June 2020

Volume 37, Issue 2

Associations between caries levels and BMI measures among five-year-old children. Analysis and cross-sectional multi-variable analysis at an individual child level

Authors: Davies GM Copley V Neville JS
doi: 10.1922/CDH_4631Davies06


Objectives: To establish the existence and directions of any associations between measures of body mass index (BMI) with caries levels using individual measures of each as derived from national surveys in England. Methods: The BMIs of five-year-old children calculated from the 2017 National Child Measurement Programme and caries measures from the 2016-17 Public Health England (PHE) National dental epidemiology survey were securely linked at a child level. Comparison at individual level of caries levels and BMI z scores was done using multivariable regression. Results: Records for 67,033 children were linked and allocated a deprivation quintile. An association between BMI Z score categories and caries levels was established. Caries prevalence was higher among overweight (24.4%) and very overweight (27.6%) children compared with those of average BMI (22.5%). Odds ratios were statistically significant at 1.08 and 1.14 for prevalence among overweight and very overweight children. Children of low BMI were found to have higher caries severity (1.2 d3mft) and extent (4.4 d3mft among those with any caries) compared to children of healthy BMI (0.7 d3mft, 3.3 d3mft) with statistically significant Incidence Rate Ratio of 1.24. Underweight children were more likely to have caries experience and more severe attack compared with children of healthy weight. Deprivation and ethnicity were confounding factors. Conclusions: There is some association between child BMI status and caries levels whereby caries prevalence among children of higher BMI is increased. The associations are over and above those of deprivation, ethnicity and water fluoridation individually, but these factors impact on the strength of the link between BMI and caries. Keywords: caries, height and weight measurements, BMI, associations, children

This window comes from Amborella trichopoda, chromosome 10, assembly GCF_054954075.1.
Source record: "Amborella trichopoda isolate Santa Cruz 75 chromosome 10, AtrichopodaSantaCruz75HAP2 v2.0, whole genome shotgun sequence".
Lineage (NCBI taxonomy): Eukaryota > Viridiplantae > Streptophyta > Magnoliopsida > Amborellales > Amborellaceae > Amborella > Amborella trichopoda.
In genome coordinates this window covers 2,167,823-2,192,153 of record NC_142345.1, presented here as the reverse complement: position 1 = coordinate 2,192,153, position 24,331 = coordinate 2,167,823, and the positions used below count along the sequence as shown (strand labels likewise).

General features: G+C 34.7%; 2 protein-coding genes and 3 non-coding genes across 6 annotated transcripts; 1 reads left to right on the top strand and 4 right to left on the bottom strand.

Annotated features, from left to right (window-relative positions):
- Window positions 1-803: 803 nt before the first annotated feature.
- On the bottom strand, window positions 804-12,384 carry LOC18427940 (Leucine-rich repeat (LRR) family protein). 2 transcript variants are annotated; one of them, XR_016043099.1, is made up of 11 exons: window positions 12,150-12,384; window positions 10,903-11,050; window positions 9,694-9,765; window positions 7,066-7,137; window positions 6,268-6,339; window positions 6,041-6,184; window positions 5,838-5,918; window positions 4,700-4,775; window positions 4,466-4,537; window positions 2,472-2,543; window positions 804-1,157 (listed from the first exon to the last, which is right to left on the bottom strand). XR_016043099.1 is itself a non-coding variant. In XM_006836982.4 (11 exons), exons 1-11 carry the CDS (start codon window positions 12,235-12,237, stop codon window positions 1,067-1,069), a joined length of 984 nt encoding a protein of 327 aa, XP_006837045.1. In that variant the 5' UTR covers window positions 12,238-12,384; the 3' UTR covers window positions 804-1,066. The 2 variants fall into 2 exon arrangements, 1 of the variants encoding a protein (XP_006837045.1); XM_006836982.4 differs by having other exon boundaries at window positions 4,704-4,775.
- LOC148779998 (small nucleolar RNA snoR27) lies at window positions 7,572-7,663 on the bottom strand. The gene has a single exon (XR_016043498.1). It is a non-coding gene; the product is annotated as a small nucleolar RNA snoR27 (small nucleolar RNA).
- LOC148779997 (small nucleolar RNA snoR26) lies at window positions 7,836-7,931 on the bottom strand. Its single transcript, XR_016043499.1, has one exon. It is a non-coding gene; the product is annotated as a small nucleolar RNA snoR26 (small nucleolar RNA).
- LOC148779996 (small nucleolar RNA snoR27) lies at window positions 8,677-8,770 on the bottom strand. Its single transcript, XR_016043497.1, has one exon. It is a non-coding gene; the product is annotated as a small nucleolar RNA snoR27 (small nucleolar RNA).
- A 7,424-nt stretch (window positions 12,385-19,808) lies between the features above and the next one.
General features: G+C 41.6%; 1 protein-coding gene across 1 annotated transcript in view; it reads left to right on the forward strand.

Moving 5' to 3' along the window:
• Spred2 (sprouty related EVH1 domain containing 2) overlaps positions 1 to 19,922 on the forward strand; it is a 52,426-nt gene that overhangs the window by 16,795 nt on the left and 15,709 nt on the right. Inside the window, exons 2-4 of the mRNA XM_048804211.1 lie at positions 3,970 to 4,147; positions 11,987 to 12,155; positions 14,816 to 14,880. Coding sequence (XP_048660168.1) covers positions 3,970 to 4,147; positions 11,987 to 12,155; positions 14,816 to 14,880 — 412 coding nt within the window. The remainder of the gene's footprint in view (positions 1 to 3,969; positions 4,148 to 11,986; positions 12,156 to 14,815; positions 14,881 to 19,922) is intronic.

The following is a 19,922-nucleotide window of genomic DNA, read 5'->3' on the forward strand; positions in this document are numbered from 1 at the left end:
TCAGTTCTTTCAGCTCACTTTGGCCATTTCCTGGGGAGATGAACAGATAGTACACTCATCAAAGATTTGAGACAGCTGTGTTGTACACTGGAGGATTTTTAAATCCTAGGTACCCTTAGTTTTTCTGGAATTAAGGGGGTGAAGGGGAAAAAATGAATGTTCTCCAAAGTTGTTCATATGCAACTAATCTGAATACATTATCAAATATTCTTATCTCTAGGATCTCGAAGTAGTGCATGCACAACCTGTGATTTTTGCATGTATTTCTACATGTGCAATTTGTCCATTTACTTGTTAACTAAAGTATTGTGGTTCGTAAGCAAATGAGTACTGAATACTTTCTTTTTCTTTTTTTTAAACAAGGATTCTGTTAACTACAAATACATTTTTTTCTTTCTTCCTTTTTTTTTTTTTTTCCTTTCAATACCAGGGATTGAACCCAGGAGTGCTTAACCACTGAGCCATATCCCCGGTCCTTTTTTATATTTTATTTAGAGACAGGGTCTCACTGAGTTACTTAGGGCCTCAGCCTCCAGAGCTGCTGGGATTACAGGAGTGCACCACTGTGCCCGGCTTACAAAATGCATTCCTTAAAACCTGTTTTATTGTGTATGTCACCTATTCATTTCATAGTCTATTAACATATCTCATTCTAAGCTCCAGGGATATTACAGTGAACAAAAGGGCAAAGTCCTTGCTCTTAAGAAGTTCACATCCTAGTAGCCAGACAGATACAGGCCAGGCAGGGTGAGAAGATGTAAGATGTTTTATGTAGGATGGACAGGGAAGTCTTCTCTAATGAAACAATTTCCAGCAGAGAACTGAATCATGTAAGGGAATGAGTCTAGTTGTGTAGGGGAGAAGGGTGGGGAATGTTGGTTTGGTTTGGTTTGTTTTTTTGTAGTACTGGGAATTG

Other articles in this issue

Article Pages Access
Editorial: Child oral health; is there anything more to know? 108-109 Download
Caregiver oral health literacy: relationship with socioeconomic factors, oral health behaviors and perceived child dental status 110-114 Download
Associations between caries levels and BMI measures among five-year-old children. Analysis and cross-sectional multi-variable analysis at an individual child level 115-120 Download
Dental Public Health in Action:Challenges and learning in carrying out an enhanced sample to provide small area data for the dental survey of five-year-old children in England 121-124 Download
Randomized Controlled Trial: The effects of Short Message Service on mothers’ oral health knowledge and practice 125-131 Download
Outcomes of a co-designed, community-led oral health promotion program for Aboriginal children in rural and remote communities in New South Wales, Australia 132-137 Download
Greater child dental health inequality in England compared to Wales and Northern Ireland, despite lower average disease levels 138-142 Download
Everyone else is using it, so why isn’t the UK? Silver diamine fluoride for children and young people 143-149 Download
Community-based oral health interventions for people experiencing homelessness: a scoping review 150-160 Download
Deprivation and child dental attendance in England: exploring the shape and moderators 161-166 Download
Letter to the Editor 167-168 Download
Meeting report: The 4th Iranian Congress of Community Oral Health 169-169 Download
IADR Symposium report Special Supplement in the March 2020 Issue of Community Dental Health 170-170 Download


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